An important thing to remember is something called the Angels’ Share. This is the rather cute term the whisky industry uses for evaporation. You can expect to lose approximately two per cent of your spirit every year. Now you know why a 21 Year Old Whisky costs so much.

But a humourous warning when the wait for your whisky is over. Whisky writer and broadcaster Tom Morton recalls being invited to the 21st birthday of his friend’s son. The star attraction at the party was a cask of whisky that the friend had bought proudly on the birth of his son all those years before. Now, 21 years later, it was here, ready to be enjoyed by everyone on the day his son became a man. Where was his son? In the corner with his friends drinking alcopops.

Ah, but what do youngsters know? And, as Tom told me during his story-telling, “Let them drink alcopops. More good whisky for the rest of rest.”

So, just how patient do you have to be with your whisky? If you buy a cask from Macallan you must wait a minimum of 12 years to taste the fruits of your patience. At 12 years you can decide to leave the whisky to age longer if you prefer (like the 21st birthday alcopop man) but extra strorage costs will be incurred on top of your initial fee.

Other distilleries such as Bruichladdich (www.bruichladdich.com) simply state that the ageing period is up to you. Bear in mind the spirit has to be in the cask a minimum of three years to be called Scotch so don’t go getting thirsty a couple of weeks into this venture. Bruichladdich’s initial fee covers insurance and storage for the first ten years after which you will be paying extra.

Michael Thompson from the Bruichladdich distillery supplied the following information:

“After ten years your whisky can be either bottled, sold, part exchanged or

further matured. Whisky evaporates from the cask and the alcohol level falls from the filling strength of 70 per cent to 40 per cent after 40 years; the longer it is kept for, the less there is – but the better it gets.”

On the subjecy of selling your whisky he adds: “In accepting this order, the company expects the purchaser to offer the distillery the opportunity to reacquire your cask if it becomes surplus to your requirements on a ‘first refusal’ basis, at the market rate prevailing at that time. The cask will need to be regauged to confirm it’s current contents [following evaporation]. Once the contents are verified, a price per Regauged Litre of Alcohol (RLA) is employed to work out the offer value for the cask and its contents. The price offered will depend on the actual regauge figure, the type of single malt, the cask type age and market value prevailing at that time. No taxes are due [in the UK] if sold under bond.”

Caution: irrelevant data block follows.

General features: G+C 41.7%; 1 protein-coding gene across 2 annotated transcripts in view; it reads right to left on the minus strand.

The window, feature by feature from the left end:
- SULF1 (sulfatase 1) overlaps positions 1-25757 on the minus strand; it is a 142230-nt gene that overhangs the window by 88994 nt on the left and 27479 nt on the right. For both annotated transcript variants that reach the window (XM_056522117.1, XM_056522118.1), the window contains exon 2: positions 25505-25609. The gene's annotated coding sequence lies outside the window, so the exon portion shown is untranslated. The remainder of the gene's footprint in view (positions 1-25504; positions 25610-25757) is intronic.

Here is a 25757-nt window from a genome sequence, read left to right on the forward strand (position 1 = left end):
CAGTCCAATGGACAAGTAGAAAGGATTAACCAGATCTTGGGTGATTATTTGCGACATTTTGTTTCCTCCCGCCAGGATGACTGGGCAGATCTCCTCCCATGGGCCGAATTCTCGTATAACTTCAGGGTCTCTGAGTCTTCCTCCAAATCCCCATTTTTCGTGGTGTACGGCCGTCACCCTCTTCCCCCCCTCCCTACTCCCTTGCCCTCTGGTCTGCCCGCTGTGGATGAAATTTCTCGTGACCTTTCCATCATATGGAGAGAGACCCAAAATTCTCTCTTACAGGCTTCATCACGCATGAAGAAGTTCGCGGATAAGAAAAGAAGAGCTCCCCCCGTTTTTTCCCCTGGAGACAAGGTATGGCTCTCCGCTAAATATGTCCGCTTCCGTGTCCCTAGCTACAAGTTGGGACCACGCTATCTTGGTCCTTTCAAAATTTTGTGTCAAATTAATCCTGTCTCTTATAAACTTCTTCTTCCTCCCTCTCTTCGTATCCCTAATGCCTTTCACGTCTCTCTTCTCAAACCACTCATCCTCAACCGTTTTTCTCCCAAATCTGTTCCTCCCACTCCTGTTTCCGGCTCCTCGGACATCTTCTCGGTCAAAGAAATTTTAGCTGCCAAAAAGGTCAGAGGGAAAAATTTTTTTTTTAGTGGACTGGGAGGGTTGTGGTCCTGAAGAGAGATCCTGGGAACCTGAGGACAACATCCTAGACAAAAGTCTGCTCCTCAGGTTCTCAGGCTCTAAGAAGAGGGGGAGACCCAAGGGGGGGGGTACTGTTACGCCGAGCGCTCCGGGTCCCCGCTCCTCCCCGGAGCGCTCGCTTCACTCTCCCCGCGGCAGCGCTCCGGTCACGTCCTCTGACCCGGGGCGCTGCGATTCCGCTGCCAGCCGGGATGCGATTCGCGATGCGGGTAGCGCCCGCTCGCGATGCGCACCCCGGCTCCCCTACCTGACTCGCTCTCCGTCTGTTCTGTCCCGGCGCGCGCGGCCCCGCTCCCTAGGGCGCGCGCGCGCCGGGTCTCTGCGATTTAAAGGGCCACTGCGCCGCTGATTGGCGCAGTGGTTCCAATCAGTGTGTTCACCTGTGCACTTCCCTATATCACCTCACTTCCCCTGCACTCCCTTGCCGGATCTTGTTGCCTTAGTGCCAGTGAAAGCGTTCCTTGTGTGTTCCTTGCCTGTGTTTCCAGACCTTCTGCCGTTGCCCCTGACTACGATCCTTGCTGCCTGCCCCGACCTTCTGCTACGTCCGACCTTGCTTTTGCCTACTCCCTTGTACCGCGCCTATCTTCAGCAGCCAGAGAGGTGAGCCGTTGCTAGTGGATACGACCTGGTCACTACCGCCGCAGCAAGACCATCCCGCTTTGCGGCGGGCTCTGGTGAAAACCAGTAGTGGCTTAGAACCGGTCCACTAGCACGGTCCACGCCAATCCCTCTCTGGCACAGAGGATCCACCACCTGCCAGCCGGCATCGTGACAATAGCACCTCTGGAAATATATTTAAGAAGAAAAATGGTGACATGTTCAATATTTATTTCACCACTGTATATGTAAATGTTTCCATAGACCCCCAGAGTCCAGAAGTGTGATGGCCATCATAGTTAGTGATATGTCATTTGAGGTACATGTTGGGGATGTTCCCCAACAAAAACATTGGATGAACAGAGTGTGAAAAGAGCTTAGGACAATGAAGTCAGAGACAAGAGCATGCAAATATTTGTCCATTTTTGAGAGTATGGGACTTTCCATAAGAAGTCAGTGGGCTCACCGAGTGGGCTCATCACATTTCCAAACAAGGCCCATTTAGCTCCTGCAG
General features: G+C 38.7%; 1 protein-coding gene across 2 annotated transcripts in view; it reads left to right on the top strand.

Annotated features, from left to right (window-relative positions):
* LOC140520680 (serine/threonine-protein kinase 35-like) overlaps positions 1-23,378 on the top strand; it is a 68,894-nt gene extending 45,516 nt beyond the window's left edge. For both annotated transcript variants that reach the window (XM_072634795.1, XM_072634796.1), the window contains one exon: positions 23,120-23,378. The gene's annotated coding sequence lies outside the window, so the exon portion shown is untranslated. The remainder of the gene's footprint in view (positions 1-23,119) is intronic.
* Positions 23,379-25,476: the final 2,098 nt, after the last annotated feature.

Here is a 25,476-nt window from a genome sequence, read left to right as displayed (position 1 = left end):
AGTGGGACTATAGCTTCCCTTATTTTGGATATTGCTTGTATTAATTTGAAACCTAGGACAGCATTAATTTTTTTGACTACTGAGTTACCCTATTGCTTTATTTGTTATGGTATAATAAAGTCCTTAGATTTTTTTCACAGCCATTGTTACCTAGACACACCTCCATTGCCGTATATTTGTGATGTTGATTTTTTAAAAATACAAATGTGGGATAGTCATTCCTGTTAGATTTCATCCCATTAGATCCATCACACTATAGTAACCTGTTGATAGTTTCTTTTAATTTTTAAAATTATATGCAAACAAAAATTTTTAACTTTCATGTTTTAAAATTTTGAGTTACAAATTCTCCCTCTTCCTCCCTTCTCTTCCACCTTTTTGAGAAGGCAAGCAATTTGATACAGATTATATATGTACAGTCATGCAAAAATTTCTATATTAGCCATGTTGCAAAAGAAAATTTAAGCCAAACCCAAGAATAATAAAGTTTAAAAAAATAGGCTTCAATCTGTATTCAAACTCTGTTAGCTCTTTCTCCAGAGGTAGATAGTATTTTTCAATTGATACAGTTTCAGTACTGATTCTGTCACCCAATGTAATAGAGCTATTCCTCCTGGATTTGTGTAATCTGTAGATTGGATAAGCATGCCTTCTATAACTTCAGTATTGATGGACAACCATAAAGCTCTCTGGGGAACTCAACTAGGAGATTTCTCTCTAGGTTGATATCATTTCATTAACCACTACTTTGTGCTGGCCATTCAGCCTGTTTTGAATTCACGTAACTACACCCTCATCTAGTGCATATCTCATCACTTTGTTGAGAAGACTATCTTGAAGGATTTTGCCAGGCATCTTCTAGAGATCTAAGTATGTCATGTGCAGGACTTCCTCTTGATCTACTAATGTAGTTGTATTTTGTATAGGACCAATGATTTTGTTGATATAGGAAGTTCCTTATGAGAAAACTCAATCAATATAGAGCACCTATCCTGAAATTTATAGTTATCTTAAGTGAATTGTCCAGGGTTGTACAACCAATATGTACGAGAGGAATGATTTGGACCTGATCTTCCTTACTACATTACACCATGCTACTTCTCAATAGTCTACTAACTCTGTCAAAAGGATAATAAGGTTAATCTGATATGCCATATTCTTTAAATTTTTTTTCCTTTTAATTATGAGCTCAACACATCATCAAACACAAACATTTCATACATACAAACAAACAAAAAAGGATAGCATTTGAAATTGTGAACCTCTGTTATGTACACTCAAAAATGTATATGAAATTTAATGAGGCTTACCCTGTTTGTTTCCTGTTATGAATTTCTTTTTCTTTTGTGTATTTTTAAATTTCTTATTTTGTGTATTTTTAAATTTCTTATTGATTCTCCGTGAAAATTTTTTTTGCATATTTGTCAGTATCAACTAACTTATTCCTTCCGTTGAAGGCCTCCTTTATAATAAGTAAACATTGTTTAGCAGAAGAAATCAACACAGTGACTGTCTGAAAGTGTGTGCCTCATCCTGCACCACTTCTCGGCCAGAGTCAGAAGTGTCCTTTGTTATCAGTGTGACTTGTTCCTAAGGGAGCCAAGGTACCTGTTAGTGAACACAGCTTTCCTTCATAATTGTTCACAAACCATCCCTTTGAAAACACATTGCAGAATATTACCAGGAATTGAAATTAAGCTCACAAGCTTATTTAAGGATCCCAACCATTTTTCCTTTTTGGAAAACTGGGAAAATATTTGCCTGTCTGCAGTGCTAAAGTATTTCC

There is also an option to sell back part of your whisky to cover bottling, labeling and duties, so what you receive will cost you no extra, albeit this being  a smaller amount of whisky than you initially purchased.

What you might have noticed is that the costs do not stop once you have bought the whisky. There are storage costs if you age your whisky beyond the original offer (when these kick in and how much varies from distillery to distillery), there will be bottling and labeling costs, delivery, and importantly, duties and taxes. There can also be some sundry costs such as change of ownership and regauging the barrel.

Tullibardine (www.tullibardine.com) the distillery in Perthshire, also offers a chance to buy a cask in the barrel, hogshead and butt sizes together with a certificate, photograph of their cask and their name stenciled onto it.

Glengoyne (www.glengoyne.com) near Glasgow is another distillery to offer casks for sale. Here, you have a mind-boggling 11 choices of wood in which to age your spirit, from fresh bourbon, fresh American sherry and fresh Madeira to second-fill Spanish sherry, a cask that has previously been filled with dry oloroso sherry then Glengoyne whisky. Choices, choices, mmmm.

Scotch not your thing? The iconic Jack Daniel’s (www.jackdaniels.com) also offers a chance to buy a cask. Not the classic No. 7 mind (that of Jack and Coke fame), so make sure taste some Single Barrel and like it, because this is what is on offer from the famous Tennessee distillery. For Jack fans what could be better than a trip to Lyncburg where the whiskey is made, a meeting with master distiller Jeff Arnett and choosing a barrel that will eventually yield about 240 bottles for you?

And for something completely different how about a Tasmanian whisky? The Australia whisky-makers Nant (www.nantdistillery.com.au) promote the same buy-a-cask offer with the smaller 100-litre variety and a maturation period of between four and five years.

So there are certainly some choices and fun to be had but is there really money to be made? Scottish Master of Malt John Lamond warns people to keep their eyes open for ‘get-rich-slowly schemes’ that involve whisky.